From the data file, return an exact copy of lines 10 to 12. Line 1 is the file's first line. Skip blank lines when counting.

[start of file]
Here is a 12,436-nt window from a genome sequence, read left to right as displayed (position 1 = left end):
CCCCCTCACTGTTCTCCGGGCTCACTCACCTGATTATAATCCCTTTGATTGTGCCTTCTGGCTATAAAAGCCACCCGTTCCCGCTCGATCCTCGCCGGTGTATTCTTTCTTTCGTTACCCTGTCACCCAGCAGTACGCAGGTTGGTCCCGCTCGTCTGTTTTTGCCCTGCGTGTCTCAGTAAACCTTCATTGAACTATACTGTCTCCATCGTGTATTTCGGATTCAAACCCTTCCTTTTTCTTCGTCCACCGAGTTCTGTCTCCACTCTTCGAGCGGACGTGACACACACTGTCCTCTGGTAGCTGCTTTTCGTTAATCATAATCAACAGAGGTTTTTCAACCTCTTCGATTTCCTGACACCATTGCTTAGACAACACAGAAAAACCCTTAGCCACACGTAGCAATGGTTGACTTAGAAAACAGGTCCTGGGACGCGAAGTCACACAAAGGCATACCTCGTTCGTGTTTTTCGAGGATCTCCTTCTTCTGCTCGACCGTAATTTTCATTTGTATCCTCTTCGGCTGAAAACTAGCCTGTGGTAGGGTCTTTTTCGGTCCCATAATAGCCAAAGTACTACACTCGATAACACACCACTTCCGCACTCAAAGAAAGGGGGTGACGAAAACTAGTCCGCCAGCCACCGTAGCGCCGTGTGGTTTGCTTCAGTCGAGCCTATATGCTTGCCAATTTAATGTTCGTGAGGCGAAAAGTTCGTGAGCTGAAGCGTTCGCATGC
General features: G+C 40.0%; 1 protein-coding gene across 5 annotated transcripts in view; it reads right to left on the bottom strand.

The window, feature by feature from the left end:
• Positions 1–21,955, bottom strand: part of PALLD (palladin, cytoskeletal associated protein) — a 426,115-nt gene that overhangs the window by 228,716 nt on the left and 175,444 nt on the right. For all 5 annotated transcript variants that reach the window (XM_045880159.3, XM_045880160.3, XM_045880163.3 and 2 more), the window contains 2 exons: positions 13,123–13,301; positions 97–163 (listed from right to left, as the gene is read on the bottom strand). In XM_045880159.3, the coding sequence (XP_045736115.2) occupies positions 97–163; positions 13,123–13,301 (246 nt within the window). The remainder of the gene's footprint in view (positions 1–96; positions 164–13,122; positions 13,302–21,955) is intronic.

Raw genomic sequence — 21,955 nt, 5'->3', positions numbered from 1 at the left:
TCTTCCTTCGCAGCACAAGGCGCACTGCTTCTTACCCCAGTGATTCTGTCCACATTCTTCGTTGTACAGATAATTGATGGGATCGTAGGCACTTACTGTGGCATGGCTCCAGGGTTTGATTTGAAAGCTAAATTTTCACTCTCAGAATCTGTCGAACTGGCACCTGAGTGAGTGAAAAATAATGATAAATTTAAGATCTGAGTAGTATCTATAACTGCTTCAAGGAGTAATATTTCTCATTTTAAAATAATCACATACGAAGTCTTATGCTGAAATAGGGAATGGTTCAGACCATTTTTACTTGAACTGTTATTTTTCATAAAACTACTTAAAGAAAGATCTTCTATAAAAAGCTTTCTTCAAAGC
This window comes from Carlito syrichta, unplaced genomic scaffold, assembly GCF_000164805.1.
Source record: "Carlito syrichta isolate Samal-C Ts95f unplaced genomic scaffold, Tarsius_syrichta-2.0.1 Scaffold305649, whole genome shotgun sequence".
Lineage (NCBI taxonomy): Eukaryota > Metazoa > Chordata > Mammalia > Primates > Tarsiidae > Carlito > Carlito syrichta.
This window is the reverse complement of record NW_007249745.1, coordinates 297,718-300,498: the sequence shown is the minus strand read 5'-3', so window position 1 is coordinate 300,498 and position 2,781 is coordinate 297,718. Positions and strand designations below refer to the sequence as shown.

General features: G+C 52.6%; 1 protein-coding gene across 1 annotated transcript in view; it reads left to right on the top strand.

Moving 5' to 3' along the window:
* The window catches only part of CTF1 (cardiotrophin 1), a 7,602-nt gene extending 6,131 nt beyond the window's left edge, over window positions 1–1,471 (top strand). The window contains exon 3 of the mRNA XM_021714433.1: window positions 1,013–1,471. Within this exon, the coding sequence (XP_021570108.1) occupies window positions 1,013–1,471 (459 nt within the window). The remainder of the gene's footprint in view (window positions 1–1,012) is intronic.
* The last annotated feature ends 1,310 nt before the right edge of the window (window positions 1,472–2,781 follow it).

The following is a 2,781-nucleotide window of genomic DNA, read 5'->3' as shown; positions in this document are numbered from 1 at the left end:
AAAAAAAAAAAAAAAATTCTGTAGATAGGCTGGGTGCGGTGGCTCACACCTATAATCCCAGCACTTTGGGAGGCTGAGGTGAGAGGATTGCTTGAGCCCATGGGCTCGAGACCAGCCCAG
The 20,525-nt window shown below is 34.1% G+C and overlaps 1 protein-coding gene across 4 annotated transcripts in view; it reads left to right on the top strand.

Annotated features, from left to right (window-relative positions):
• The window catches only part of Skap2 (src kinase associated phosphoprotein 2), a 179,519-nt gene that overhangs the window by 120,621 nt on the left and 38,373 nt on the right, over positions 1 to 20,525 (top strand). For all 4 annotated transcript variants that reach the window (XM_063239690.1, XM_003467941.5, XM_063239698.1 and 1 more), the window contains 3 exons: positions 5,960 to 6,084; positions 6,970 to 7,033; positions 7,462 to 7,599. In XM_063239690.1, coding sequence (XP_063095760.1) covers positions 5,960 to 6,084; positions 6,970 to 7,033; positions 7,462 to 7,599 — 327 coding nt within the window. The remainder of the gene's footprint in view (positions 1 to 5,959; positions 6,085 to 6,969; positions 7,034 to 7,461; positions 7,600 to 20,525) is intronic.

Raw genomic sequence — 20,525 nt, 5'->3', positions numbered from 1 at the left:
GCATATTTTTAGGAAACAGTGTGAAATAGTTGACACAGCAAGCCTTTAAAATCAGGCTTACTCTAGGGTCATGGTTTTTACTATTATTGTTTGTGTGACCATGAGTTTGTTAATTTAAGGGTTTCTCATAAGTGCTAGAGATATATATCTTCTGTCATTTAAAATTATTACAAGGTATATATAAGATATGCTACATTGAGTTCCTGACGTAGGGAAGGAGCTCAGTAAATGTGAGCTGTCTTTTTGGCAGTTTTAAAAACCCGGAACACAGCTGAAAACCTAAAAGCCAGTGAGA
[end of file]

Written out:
Lineage (NCBI taxonomy): Eukaryota > Metazoa > Chordata > Mammalia > Primates > Tarsiidae > Carlito > Carlito syrichta.
This window is the reverse complement of record NW_007249745.1, coordinates 297,718-300,498: the sequence shown is the minus strand read 5'-3', so window position 1 is coordinate 300,498 and position 2,781 is coordinate 297,718. Positions and strand designations below refer to the sequence as shown.

General features: G+C 52.6%; 1 protein-coding gene across 1 annotated transcript in view; it reads left to right on the top strand.